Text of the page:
Healthy You - Every Day

RSV: What You Need to Know When It’s More Than a Cold

A parent’s complete guide for prevention, symptoms and treatment of RSV

A parent’s complete guide for prevention, symptoms and treatment of RSV

RSV: Three letters every parent is taught to fear and for good reason.  

RSV, formally known as respiratory syncytial virus, poses a significant health threat to children, particularly for children who are under the age of 1 or who have chronic lung disease, congenital heart disease or a weakened immune system.

“Prevention is the key to protecting your child against RSV.” - Tibisay Villalobos, MD

RSV is also the No. 1 cause of hospitalizations for children under the age of 1. While nearly every child will get RSV at least once by the time they turn 2, not every child who gets RSV will find themselves in the Breidegam Family Children’s ER. In fact, in most healthy children, RSV often closely resembles a cold where your child will experience symptoms such as:

  • Congested or runny nose
  • Decreased appetite
  • Dry cough
  • Headache
  • Low-grade fever
  • Mild irritability or decreased activity (specifically in infants)
  • Sneezing
  • Sore throat

“While RSV is more likely to cause a minor illness than a hospital stay, we don’t know how a child is going to be affected by RSV until they get RSV. That’s what makes RSV so scary for parents,” says Tibisay Villalobos, MD, pediatric infectious diseases specialist at Lehigh Valley Reilly Children’s Hospital. “Prevention is the key to protecting your child against RSV.”

How to prevent your child from getting RSV

When it comes to preventing RSV, encourage your family to follow these must-dos:

  • Frequently wash your hands with soap and water (or hand sanitizer).
  • Try not to touch your face.
  • Avoid close contact, like kissing and sharing cups and utensils, with people who are sick.
  • Always cover your coughs and sneezes. When you don’t have a tissue, cough or sneeze into your elbow, not your hands.
  • Clean and disinfect surfaces and objects that are touched often, including toys, doorknobs, countertops and electronics.
  • Stay home when you aren’t feeling well.

Now, families have access to more protection than ever before. While there is currently no RSV vaccine for children, this year the first RSV vaccine for expectant moms was approved by the Food and Drug Administration. This vaccine is given from 32 through 36 weeks of pregnancy to prevent lower respiratory tract disease (LRTD) caused by RSV in infants from birth through 6 months of age.

Also, for children under age 2 who are more vulnerable to RSV illness, a preventive monoclonal antibody treatment called Nirsevimab became available as well. (This is not an RSV vaccine.) Talk to your child's pediatrician or primary care clinician for guidance on whether your child would benefit from this treatment.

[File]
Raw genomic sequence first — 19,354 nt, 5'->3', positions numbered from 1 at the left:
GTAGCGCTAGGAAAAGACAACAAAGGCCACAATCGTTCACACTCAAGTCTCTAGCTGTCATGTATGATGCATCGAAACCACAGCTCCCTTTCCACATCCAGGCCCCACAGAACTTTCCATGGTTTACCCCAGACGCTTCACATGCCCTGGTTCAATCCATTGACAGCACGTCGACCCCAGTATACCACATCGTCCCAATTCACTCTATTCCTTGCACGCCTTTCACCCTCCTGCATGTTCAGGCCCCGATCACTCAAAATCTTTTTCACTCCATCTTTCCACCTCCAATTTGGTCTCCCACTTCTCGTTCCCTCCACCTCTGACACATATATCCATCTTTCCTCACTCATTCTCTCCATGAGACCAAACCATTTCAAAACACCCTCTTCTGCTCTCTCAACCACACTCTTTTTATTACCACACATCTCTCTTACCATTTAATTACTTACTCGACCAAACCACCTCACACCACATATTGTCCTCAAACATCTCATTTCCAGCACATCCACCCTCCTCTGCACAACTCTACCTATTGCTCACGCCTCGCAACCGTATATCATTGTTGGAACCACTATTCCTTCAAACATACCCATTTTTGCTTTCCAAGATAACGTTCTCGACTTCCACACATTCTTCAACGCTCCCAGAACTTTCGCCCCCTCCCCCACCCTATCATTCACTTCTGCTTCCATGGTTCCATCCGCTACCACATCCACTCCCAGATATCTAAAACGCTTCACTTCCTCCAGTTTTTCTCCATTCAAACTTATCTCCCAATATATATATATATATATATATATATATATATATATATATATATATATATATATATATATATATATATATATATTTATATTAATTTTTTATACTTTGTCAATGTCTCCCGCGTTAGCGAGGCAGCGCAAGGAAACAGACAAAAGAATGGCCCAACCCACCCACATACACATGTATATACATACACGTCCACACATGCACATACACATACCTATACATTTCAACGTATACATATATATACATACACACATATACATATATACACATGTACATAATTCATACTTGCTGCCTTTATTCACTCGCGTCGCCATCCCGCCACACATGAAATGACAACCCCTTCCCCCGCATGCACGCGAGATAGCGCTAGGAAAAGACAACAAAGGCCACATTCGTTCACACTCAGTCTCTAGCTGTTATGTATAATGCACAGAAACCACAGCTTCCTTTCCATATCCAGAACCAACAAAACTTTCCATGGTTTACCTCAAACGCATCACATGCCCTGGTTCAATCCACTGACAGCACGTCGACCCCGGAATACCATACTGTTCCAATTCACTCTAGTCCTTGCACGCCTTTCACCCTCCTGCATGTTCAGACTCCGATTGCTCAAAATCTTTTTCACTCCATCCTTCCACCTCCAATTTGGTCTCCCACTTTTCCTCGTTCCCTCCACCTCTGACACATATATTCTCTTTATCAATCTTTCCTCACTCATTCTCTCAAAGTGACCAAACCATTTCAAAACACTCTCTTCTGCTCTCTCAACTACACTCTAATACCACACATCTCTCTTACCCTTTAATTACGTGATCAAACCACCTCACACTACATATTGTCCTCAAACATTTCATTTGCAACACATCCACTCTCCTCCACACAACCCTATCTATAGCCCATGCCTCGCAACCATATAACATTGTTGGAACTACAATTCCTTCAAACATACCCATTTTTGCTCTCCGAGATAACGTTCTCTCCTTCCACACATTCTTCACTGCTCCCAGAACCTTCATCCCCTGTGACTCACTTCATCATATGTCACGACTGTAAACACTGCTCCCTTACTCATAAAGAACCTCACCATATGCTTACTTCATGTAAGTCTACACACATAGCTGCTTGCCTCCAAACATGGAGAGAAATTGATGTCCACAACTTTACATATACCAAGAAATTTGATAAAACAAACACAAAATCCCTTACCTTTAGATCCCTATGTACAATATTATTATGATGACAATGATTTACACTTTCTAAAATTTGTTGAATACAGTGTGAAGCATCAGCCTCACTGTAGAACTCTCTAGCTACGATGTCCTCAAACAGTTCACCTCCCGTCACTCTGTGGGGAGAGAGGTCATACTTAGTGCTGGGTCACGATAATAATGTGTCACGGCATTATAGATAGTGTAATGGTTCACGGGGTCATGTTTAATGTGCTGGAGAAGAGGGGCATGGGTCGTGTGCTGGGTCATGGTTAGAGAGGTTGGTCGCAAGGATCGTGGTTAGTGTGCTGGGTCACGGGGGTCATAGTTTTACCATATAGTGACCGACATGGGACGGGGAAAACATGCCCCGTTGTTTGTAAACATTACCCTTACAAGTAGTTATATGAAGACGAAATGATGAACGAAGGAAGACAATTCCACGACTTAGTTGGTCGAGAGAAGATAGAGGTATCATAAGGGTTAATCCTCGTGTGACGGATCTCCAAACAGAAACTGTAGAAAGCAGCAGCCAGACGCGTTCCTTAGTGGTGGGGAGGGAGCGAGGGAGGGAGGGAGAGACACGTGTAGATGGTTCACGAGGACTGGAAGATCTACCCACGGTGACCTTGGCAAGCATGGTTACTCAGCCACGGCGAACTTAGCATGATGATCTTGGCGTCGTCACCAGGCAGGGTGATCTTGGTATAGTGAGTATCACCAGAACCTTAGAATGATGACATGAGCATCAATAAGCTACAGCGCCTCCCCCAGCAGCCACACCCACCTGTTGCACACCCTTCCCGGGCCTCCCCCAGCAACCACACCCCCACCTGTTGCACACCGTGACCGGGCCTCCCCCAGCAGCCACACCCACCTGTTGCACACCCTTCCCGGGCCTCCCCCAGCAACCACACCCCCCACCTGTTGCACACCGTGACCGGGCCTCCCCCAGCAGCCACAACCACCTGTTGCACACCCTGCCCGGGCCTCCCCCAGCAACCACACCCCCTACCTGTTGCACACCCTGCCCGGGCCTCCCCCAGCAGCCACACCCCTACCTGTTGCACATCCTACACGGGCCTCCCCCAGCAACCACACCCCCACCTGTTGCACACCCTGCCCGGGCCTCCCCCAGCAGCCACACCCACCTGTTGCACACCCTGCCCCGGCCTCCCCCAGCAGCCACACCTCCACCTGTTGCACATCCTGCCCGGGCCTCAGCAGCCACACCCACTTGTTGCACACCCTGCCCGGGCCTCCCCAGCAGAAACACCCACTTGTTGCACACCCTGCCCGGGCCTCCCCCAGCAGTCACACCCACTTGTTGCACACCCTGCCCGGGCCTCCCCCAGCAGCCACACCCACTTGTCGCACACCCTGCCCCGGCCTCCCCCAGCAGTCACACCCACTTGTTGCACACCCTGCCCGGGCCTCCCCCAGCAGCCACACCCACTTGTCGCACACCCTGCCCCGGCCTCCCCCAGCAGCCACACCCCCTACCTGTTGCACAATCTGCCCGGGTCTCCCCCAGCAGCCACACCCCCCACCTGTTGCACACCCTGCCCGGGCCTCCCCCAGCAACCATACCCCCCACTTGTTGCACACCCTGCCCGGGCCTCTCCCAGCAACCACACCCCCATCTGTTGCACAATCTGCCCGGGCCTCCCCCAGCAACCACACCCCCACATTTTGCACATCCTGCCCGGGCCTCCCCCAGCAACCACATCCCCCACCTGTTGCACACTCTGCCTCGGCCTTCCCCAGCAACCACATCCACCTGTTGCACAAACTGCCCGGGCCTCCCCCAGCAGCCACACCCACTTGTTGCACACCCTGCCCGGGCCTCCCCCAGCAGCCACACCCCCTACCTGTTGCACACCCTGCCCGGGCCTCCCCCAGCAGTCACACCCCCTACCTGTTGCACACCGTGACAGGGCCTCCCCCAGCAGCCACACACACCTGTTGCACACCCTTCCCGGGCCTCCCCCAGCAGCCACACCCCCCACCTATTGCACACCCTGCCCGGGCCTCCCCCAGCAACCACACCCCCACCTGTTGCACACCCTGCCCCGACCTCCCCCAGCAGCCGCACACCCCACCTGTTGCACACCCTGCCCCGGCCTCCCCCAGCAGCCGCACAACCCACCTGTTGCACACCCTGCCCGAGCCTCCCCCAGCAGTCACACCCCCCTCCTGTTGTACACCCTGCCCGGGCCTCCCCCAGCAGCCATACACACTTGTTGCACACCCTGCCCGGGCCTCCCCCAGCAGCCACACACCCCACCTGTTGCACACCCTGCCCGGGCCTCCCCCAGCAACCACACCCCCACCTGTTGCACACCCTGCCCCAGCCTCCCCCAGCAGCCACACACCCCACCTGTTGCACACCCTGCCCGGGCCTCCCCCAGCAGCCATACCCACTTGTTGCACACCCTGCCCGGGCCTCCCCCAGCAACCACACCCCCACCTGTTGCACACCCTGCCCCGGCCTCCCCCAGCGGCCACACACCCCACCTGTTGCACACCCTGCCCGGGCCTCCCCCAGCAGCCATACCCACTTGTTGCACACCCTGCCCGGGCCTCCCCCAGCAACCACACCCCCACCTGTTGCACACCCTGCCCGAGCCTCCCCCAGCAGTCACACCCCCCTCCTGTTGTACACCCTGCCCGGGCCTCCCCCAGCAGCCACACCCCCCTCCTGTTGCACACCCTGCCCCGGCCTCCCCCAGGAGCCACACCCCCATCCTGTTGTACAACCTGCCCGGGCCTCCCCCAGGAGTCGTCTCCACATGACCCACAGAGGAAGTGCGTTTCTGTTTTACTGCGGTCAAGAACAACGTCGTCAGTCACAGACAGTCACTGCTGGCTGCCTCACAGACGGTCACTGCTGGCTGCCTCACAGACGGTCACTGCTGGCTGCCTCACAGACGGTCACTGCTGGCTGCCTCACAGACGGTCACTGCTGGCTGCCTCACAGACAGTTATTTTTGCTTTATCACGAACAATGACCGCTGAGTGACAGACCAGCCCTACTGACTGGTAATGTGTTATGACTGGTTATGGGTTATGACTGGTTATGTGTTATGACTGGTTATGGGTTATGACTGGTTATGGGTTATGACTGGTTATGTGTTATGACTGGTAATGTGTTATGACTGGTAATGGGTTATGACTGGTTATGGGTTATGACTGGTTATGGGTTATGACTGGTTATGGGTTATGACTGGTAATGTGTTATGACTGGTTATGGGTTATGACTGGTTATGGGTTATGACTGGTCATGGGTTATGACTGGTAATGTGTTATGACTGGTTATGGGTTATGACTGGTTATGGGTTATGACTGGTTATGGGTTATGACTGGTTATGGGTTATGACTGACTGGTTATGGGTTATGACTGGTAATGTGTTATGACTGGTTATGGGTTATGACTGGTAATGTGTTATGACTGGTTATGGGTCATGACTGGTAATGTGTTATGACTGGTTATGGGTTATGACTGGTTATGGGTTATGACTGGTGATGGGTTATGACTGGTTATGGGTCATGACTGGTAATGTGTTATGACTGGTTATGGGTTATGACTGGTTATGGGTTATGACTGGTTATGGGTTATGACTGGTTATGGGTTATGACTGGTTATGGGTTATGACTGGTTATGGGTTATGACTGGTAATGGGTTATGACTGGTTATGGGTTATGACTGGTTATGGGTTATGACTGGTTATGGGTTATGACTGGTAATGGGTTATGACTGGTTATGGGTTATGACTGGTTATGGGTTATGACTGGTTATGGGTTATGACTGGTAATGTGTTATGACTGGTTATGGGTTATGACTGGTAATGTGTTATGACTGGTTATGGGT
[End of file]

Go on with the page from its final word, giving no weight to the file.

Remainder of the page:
What to do when a kid gets sick with RSV

If your child is showing mild, cold-like symptoms, they should rest, have their fever treated if they are uncomfortable and drink plenty of fluids until they feel better. There are also at-home steps you can take to help your child feel better and prevent the need for emergency care. They include nasal suctioning with saline before and after naps and prior to feeding, as well as giving appropriate over-the-counter medications recommended by your child’s pediatrician.

“While most children will be able to rest and recover at home from RSV, some may become severely dehydrated or have trouble breathing and need to be hospitalized,” Dr. Villalobos says. “If their mild symptoms aren’t getting better or are getting worse over time, you should make an appointment with their pediatrician or take them to our Children’s ER or one of our Children’s ExpressCAREs.”

Normal RSV symptom or emergency?

If your child experiences any of the following symptoms, they should receive care as soon as possible:

  • Severe drowsiness or lack of alertness
  • Severe cough
  • Skin, lips or fingernails that appear blue
  • Trouble breathing
  • Struggling for each breath or being short of breath
  • Tight breathing that makes it difficult to speak or cry
  • Retractions (when the ribs pull in with each breath)
  • Noisy breathing (such as wheezing)
  • Breathing much faster than normal

Infants with a severe case of RSV may have trouble feeding or produce fewer wet diapers than usual (which is a sign of dehydration). If your infant is sick and experiencing either of these symptoms, you should contact their pediatrician as soon as possible for guidance.

Families’ first choice for pediatric care

If you need help deciding on the next steps for your child based on their symptoms, Lehigh Valley Reilly Children’s Hospital has a free Symptom Checker on our website, which can help you determine if your child needs to be seen by a health care professional. If so, we’re here to help. With an entire health network built just for kids, a 24/7 Children’s ER and two Children’s ExpressCAREs, Lehigh Valley Reilly Children’s Hospital is here for whatever childhood brings your family’s way.

Lehigh Valley Reilly Children’s Hospital

Lehigh Valley Reilly Children's Hospital child patient

A hospital that’s built just for kids.

We meet the rigorous criteria of the Children’s Hospital Association and we promise exceptional service.

Explore More Articles